too much typing—since 2003

2.13.2005

poets' coroner

I found someone else's poetry assignment handout on the floor of one of the classrooms I teach in. Because I'm not in the "creative writing" world (by the way: I hate that phrase, "creative writing"...), for all I know this is the most boring dead-common thing in the universe, but...I found it pretty intriguing. It's adapted from an exercise by Rita Dove in The Practice of Poetry (ed. Robin Behn and Chase Twichell - what a great name: "Chase Twichell"):

Write a ten-line poem that includes a common phrase (between the devil and the deep blue sea, someday my prince will come, etc.) that you've changed in some way, as well as five or more of the following words:

cliff, needle, voice, whir, blackberry, cloud, mother, lick

You have ten minutes.


What's cool about this is there are at least three key factors: the altered proverb, the list of words (not, most likely, related to the proverb), and the rather brief time limit, which forces the writer not to belabor the point and go with looser, draftier verbal associations.

Anyway, I'm curious what folks can come up with, if you're willing to toss the results in the comments area. After a while, I'll post what I came up with (while rigorously resisting the strong urge to edit it...).

(Yes, that is a completely unmotivated bad pun in the title line.)

10 comments:

Alan said...

Drinking the Flavor-aid
Heading off the cliff
Wish I was a cat whose Mother would lick
The dirt and pain of this world away
The Blackberry whir
Brings me back to this harsh world
Where my lone voice is lost
In the stuck needle rhetoric of the self-righteous
Hope is what we have
That and each other

Hmmmpf, I'm not nearly as bleakly depressed as that would suggest, but I'd thought I'd tie in a few themes from familiar blogs.

Anonymous said...

I'd like to buy the world a smoke
And then stand at the edge of an unseen cliff
Right before the voice calls me down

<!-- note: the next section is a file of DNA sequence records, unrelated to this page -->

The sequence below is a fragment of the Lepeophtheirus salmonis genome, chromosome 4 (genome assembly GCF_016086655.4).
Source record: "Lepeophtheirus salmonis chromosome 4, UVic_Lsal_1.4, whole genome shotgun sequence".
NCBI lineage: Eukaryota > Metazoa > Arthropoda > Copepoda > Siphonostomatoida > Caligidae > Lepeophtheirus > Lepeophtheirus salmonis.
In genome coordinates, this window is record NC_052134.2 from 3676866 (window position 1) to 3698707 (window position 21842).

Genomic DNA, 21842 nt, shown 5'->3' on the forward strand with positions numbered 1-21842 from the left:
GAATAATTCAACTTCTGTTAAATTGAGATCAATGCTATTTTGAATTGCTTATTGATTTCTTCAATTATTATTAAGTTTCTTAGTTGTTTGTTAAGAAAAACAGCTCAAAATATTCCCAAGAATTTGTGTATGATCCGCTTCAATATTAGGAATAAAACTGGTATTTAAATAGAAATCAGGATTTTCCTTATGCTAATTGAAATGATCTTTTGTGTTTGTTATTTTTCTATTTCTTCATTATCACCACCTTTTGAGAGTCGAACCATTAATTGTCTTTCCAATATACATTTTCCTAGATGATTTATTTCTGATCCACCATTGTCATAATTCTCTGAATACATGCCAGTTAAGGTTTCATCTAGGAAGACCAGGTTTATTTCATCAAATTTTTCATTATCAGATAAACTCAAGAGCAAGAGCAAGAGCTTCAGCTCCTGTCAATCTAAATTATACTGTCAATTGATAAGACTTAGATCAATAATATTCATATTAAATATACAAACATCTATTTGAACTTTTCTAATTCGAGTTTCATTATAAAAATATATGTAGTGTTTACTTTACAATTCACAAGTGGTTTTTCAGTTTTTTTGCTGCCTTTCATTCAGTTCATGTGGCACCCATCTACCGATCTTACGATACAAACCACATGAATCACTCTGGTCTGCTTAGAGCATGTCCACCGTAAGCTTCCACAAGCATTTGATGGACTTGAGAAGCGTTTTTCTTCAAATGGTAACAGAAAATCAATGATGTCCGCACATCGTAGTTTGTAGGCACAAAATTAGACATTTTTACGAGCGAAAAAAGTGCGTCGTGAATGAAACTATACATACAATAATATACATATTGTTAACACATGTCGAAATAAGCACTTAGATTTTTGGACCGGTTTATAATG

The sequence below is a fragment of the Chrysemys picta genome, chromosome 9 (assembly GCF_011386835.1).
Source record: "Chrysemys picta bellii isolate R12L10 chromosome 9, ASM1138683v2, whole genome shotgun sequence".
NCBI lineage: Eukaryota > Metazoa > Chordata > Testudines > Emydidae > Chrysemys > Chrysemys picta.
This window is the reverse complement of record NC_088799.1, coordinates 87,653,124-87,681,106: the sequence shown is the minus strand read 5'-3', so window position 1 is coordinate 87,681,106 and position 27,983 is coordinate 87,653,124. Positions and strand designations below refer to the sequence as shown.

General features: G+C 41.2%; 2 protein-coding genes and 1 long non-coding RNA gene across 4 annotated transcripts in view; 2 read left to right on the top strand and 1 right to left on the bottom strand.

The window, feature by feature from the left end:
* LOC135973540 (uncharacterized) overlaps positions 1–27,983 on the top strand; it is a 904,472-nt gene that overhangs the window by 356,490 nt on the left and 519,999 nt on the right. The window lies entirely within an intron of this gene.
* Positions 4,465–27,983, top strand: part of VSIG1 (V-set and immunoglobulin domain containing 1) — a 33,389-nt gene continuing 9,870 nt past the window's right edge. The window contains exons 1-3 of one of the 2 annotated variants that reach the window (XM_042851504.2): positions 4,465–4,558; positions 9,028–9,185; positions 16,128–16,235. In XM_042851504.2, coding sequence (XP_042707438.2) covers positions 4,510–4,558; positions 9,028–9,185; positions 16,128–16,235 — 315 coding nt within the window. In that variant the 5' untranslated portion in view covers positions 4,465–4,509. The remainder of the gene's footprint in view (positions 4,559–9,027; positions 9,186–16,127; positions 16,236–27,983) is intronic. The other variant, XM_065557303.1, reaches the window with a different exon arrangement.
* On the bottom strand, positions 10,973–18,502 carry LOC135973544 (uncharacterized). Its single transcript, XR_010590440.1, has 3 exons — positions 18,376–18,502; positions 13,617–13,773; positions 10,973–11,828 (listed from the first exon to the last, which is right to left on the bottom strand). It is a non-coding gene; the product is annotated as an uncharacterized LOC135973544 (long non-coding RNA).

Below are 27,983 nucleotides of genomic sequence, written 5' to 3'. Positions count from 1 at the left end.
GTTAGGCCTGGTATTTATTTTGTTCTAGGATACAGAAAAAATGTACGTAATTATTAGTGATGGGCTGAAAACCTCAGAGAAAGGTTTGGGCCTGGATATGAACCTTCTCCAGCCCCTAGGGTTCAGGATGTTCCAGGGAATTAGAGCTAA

Right before the massive choking sound
I'd whir the cloud away
A hero to my mother
A bastard to my father
I delight in the new clear day
Yet forget to damn the sun
For getting in my way

--Flasshe

Anonymous said...

those magnificent men --
their frying machines
[ whir ]
needle thread through cloud
blackberry lick cloud hunger
thunder hunger hungry cliff
and this is the voice
this is the voice
this is the voice of you know
[mother!...]

Anonymous said...

I sang through my dessert
On a cake in the rain
With a voice that came
from Don McLean

Singing bye bye
Mother blackberry pie
Rode my camel to the needle
But the cliff was too high

And by and by, like a cloud in the sky
It was just a needle in my camel's eye




--SMH

velvet lane said...

Mothercloud, you hover kindly
but I hear your voice in every squall
and feel mercy in your parting

Blackberry stains on parched lips,
I lick the tears away before they
reach the cliff of my chin

Mothercloud, I looked for a sliver lining
and found a whir of white,
a blur of needles
and you were gone.

2fs said...

Hey! Blogger's changed the way the commenting works. Anyway: there used to be another poem up there, but its author - a fussy writer-type, it would seem - demanded it be removed on account of due to the reason is because of an omitted paragraph break or sumpin. She claims she'll repost it. We'll see.

The drag is, we actually had this great idea about what Blogger used to leave - some bit about "comment deleted" - and homeland security, naked public figures, and the like. This isn't as entertaining. Sigh.

Anonymous said...

Have some faith, FF. A poet's as good as her word(s).

NOT MORE THAN FIVE
for Chase Twitchell"The only good swift poem,"
my mother murmured, peering over
and down, her voice a shiny sound
masking the lethal, as a penny
dropped from the cliff, a
whisper, a murmur, as a seduction,
a twitch, my earlobe,
your needle tonguepoint,
lick, pierce, gasp, a freefall,
"is a ten-line poem."

-Janet

Anonymous said...

Okay, this software is screwing with my mind. When I preview my entry, I see a title, line break, dedication, paragraph break, and then the poem, fine. So I click on "post", and it comes out the same damn messed-up way as before. I guess I'm just not cut out for literature. I'm going back to accounting. Hm, wait, bet it's the italics. Or the quotation marks. Let's see:

NOT MORE THAN FIVE
(TIMES WILL I POST THIS BLASTED DOGGEREL)
for Chase Twitchell

"The only good swift poem,"
my mother murmured, peering over
and down, her voice a shiny sound
masking the lethal, as a penny
dropped from the cliff, a
whisper, a murmur, as a seduction,
a twitch, my earlobe,
your needle tonguepoint,
lick, pierce, gasp, a freefall,
"is a ten-line poem."

Anonymous said...

Ha! Success! Man, do I need a drink.

2fs said...

I don't know why they allow italics tags but not paragraph tags (even though linebreaks work - in theory). I dunno...